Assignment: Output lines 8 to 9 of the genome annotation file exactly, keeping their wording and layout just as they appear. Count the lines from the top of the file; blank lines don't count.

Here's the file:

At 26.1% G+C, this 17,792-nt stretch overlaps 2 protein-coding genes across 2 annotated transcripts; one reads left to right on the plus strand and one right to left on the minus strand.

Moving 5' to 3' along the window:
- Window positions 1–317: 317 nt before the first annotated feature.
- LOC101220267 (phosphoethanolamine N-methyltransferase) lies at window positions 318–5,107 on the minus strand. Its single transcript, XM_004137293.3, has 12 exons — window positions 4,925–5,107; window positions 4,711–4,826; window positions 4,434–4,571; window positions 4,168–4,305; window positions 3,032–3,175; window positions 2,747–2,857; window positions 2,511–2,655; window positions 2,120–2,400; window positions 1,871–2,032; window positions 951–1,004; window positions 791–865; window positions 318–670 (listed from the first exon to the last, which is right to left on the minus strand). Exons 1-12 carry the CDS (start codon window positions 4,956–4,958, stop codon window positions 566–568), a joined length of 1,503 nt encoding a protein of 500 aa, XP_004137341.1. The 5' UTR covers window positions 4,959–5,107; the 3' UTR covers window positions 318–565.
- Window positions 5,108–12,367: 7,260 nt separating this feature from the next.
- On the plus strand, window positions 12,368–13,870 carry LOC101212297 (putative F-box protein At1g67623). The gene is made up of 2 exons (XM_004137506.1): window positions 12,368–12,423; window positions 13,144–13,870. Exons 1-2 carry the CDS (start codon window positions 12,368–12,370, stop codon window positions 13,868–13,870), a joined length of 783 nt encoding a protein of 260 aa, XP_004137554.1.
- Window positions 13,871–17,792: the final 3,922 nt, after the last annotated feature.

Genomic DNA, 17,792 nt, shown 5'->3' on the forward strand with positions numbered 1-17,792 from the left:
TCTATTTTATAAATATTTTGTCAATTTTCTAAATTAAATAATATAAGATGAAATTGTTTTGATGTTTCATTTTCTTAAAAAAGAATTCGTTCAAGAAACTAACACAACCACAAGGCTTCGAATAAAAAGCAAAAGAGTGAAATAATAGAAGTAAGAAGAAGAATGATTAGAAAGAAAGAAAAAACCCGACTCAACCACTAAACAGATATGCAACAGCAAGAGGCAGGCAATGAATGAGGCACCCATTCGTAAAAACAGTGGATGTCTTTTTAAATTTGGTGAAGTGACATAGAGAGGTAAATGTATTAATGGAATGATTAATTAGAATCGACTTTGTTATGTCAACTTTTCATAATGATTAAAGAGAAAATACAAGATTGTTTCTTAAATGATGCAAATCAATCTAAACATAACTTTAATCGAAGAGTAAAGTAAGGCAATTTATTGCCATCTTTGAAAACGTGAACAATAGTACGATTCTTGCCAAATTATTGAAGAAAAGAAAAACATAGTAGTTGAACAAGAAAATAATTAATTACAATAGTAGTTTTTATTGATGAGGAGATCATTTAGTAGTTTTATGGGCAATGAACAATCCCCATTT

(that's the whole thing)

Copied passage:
Genomic DNA, 17,792 nt, shown 5'->3' on the forward strand with positions numbered 1-17,792 from the left:
TCTATTTTATAAATATTTTGTCAATTTTCTAAATTAAATAATATAAGATGAAATTGTTTTGATGTTTCATTTTCTTAAAAAAGAATTCGTTCAAGAAACTAACACAACCACAAGGCTTCGAATAAAAAGCAAAAGAGTGAAATAATAGAAGTAAGAAGAAGAATGATTAGAAAGAAAGAAAAAACCCGACTCAACCACTAAACAGATATGCAACAGCAAGAGGCAGGCAATGAATGAGGCACCCATTCGTAAAAACAGTGGATGTCTTTTTAAATTTGGTGAAGTGACATAGAGAGGTAAATGTATTAATGGAATGATTAATTAGAATCGACTTTGTTATGTCAACTTTTCATAATGATTAAAGAGAAAATACAAGATTGTTTCTTAAATGATGCAAATCAATCTAAACATAACTTTAATCGAAGAGTAAAGTAAGGCAATTTATTGCCATCTTTGAAAACGTGAACAATAGTACGATTCTTGCCAAATTATTGAAGAAAAGAAAAACATAGTAGTTGAACAAGAAAATAATTAATTACAATAGTAGTTTTTATTGATGAGGAGATCATTTAGTAGTTTTATGGGCAATGAACAATCCCCATTT